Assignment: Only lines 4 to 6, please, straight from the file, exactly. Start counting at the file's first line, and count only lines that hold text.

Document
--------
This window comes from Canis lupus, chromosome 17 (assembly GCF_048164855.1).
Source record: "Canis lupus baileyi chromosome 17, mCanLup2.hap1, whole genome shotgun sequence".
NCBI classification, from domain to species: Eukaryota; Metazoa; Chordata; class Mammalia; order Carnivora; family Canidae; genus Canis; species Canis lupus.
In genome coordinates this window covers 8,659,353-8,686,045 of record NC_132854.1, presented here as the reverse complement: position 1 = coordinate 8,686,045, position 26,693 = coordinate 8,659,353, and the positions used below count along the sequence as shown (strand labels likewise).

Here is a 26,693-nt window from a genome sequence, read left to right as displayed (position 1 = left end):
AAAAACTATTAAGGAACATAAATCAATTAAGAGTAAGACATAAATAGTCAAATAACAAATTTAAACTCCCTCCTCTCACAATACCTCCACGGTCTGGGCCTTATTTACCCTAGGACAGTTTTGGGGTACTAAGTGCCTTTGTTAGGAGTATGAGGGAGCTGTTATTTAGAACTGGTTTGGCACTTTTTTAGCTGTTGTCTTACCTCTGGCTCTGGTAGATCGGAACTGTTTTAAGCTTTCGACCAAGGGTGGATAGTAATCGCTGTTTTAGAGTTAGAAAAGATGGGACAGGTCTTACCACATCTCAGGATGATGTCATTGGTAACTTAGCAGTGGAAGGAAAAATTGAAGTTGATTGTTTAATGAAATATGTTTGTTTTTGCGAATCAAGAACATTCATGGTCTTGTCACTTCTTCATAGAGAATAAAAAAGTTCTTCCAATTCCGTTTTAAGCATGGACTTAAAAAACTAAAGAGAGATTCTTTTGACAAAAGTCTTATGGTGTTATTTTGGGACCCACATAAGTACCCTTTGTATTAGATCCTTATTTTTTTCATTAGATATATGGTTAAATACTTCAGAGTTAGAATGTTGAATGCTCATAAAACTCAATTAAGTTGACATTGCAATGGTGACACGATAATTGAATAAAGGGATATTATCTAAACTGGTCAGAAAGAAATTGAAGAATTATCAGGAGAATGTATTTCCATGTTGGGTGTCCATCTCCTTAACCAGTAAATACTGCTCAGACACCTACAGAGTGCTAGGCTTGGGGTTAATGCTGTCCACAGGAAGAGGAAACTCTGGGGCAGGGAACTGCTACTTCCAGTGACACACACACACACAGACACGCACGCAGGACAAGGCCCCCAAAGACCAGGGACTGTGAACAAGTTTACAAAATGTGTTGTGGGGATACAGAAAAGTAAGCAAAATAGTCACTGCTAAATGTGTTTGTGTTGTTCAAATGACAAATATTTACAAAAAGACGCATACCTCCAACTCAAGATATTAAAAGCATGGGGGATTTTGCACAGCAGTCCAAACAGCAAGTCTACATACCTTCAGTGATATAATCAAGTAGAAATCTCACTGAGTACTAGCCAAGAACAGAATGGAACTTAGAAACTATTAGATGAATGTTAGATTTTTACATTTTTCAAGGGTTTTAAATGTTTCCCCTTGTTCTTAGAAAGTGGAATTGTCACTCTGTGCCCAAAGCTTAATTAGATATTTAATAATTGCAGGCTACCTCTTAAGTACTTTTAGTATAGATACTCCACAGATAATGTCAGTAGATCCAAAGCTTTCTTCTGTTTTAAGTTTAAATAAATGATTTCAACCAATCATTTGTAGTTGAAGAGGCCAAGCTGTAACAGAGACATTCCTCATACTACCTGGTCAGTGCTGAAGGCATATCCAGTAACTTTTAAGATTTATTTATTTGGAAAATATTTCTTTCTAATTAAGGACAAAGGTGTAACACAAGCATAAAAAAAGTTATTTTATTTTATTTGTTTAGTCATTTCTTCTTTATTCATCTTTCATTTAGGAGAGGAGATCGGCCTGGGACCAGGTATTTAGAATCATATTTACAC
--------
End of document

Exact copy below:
In genome coordinates this window covers 8,659,353-8,686,045 of record NC_132854.1, presented here as the reverse complement: position 1 = coordinate 8,686,045, position 26,693 = coordinate 8,659,353, and the positions used below count along the sequence as shown (strand labels likewise).

Here is a 26,693-nt window from a genome sequence, read left to right as displayed (position 1 = left end):
AAAAACTATTAAGGAACATAAATCAATTAAGAGTAAGACATAAATAGTCAAATAACAAATTTAAACTCCCTCCTCTCACAATACCTCCACGGTCTGGGCCTTATTTACCCTAGGACAGTTTTGGGGTACTAAGTGCCTTTGTTAGGAGTATGAGGGAGCTGTTATTTAGAACTGGTTTGGCACTTTTTTAGCTGTTGTCTTACCTCTGGCTCTGGTAGATCGGAACTGTTTTAAGCTTTCGACCAAGGGTGGATAGTAATCGCTGTTTTAGAGTTAGAAAAGATGGGACAGGTCTTACCACATCTCAGGATGATGTCATTGGTAACTTAGCAGTGGAAGGAAAAATTGAAGTTGATTGTTTAATGAAATATGTTTGTTTTTGCGAATCAAGAACATTCATGGTCTTGTCACTTCTTCATAGAGAATAAAAAAGTTCTTCCAATTCCGTTTTAAGCATGGACTTAAAAAACTAAAGAGAGATTCTTTTGACAAAAGTCTTATGGTGTTATTTTGGGACCCACATAAGTACCCTTTGTATTAGATCCTTATTTTTTTCATTAGATATATGGTTAAATACTTCAGAGTTAGAATGTTGAATGCTCATAAAACTCAATTAAGTTGACATTGCAATGGTGACACGATAATTGAATAAAGGGATATTATCTAAACTGGTCAGAAAGAAATTGAAGAATTATCAGGAGAATGTATTTCCATGTTGGGTGTCCATCTCCTTAACCAGTAAATACTGCTCAGACACCTACAGAGTGCTAGGCTTGGGGTTAATGCTGTCCACAGGAAGAGGAAACTCTGGGGCAGGGAACTGCTACTTCCAGTGACACACACACACACAGACACGCACGCAGGACAAGGCCCCCAAAGACCAGGGACTGTGAACAAGTTTACAAAATGTGTTGTGGGGATACAGAAAAGTAAGCAAAATAGTCACTGCTAAATGTGTTTGTGTTGTTCAAATGACAAATATTTACAAAAAGACGCATACCTCCAACTCAAGATATTAAAAGCATGGGGGATTTTGCACAGCAGTCCAAACAGCAAGTCTACATACCTTCAGTGATATAATCAAGTAGAAATCTCACTGAGTACTAGCCAAGAACAGAATGGAACTTAGAAACTATTAGATGAATGTTAGATTTTTACATTTTTCAAGGGTTTTAAATGTTTCCCCTTGTTCTTAGAAAGTGGAATTGTCACTCTGTGCCCAAAGCTTAATTAGATATTTAATAATTGCAGGCTACCTCTTAAGTACTTTTAGTATAGATACTCCACAGATAATGTCAGTAGATCCAAAGCTTTCTTCTGTTTTAAGTTTAAATAAATGATTTCAACCAATCATTTGTAGTTGAAGAGGCCAAGCTGTAACAGAGACATTCCTCATACTACCTGGTCAGTGCTGAAGGCATATCCAGTAACTTTTAAGATTTATTTATTTGGAAAATATTTCTTTCTAATTAAGGACAAAGGTGTAACACAAGCATAAAAAAAGTTATTTTATTTTATTTGTTTAGTCATTTCTTCTTTATTCATCTTTCATTTAGGAGAGGAGATCGGCCTGGGACCAGGTATTTAGAATCATATTTACAC